). The sugar-growing regions of the state have received more attention; see, for example, J. Carlyle Sitterson,
Sugar Country: The Cane Sugar Industry in the South, 1753–1950
(
Lexington
:
University of Kentucky Press
,
1953
); John A. Heitmann,
The Modernization of the Louisiana Sugar Industry, 1830–1910
(
Baton Rouge
:
Louisiana State University Press
,
1987
); John C. Rodrigue,
Reconstruction in the Cane Fields: From Slavery to Free Labor in Louisiana's Sugar Parishes, 1862–1880
(
Baton Rouge
:
Louisiana State University Press
,
2001
); Rebecca J. Scott,
Degrees of Freedom: Louisiana and Cuba after Slavery
(
Cambridge, Mass.
:
Belknap Press
,
2005
).
13. General stores are categorized as those referred to specifically as such by the local reporters for the Dun agency, whose practices were not standardized. Like Ransom and Sutch, my study also includes grocers and dry-goods merchants, but does not include specialized retail stores—for example, drugstores—even though some of these may have been akin to general stores, Ransom and Sutch,
One Kind of Freedom
,
416n45
.
14.
Eighth Census of the United States
,
1860
, Vol.
I
: Population (
Washington, DC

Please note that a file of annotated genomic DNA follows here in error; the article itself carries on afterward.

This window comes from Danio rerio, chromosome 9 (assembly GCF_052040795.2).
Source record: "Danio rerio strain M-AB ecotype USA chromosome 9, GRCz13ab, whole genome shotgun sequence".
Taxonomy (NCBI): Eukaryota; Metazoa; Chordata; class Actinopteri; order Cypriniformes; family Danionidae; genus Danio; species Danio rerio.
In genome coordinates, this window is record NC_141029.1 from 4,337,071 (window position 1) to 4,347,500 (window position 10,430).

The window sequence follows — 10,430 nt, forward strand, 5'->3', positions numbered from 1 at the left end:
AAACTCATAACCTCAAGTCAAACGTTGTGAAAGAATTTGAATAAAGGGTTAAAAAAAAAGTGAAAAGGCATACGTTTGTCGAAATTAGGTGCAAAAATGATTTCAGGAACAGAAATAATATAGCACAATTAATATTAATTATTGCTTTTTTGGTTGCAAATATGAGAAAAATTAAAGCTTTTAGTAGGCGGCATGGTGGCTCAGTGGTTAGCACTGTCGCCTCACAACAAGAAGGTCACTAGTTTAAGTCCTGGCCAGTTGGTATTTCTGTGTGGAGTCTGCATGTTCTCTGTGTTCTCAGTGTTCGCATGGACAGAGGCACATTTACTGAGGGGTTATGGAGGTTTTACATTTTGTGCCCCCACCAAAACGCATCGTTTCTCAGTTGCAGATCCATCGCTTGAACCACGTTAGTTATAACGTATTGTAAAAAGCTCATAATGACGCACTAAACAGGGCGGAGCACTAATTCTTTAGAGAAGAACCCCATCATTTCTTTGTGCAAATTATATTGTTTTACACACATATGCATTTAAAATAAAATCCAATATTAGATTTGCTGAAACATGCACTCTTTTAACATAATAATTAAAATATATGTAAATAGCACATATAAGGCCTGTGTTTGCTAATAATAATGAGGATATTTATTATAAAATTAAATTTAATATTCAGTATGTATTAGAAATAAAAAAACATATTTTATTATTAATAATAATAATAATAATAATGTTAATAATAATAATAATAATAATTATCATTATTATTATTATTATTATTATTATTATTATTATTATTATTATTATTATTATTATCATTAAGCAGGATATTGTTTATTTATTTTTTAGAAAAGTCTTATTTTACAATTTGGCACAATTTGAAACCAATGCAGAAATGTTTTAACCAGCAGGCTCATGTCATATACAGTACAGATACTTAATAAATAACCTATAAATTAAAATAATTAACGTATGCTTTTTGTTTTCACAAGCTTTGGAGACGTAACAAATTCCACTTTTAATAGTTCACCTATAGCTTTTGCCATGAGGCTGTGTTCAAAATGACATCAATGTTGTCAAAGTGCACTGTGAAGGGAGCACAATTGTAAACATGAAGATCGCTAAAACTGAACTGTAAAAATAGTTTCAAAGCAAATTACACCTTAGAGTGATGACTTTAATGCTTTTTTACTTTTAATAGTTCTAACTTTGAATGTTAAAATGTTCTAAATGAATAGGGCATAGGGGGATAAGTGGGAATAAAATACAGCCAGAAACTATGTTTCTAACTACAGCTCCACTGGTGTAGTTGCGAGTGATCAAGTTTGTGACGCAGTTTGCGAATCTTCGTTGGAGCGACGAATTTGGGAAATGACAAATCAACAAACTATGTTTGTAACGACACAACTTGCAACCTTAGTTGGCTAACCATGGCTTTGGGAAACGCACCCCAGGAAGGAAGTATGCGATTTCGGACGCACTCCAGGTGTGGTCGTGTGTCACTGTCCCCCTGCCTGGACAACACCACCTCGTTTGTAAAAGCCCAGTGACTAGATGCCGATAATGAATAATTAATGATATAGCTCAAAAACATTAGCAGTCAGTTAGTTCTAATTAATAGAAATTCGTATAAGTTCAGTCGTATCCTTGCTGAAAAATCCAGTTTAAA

:
GPO
,
1864
),
303
,
344
. On small farms in Ascension Parish, see, Samuel H. Lockett,
Louisiana As It Is: A Geographical and Topographical Description of the State
, ed. Lauren C. Post (orig. ms.
1869–1872;
repr.,
Baton Rouge
:
Louisiana State University Press
,
1969
); Shugg,
Origins of Class Struggle
,
266
. The concentrated landholdings of West Feliciana Parish are discussed in Samuel C. Hyde Jr.,
Pistols and Politics: The Dilemma of Democracy in Louisiana's Florida Parishes, 1810–1899
(
Baton Rouge
:
Louisiana State University Press
,
1996
),
26
28
; Floyd M. Clay,
“Economic Survival of the Plantation System within the Feliciana Parishes, 1865–1880”
(
master's thesis
,
Louisiana State University
,
1962
). For mercantile development in non-plantation, yeoman-dominated regions, see, Scott P. Marler,
“Merchants in the Transition to a New South: Central Louisiana, 1840–1880,”
Louisiana History
42
(Spring
2001
):
165
92
; Steven Hahn,
The Roots of Southern Populism: Yeoman Farmers and the Transformation of the Georgia Upcountry, 1850–1890
(
New York
:
Oxford University Press
,
1983
), Chpt. 5.
15. Ransom and Sutch,
One Kind of Freedom
,
117
. On the microeconomics of retailing, see, Harold Barger,
“Income Originating in Trade, 1869–1929,”
in
Trends in the American Economy in the Nineteenth Century
(
New York
:
Arno Press
,
1960
),
329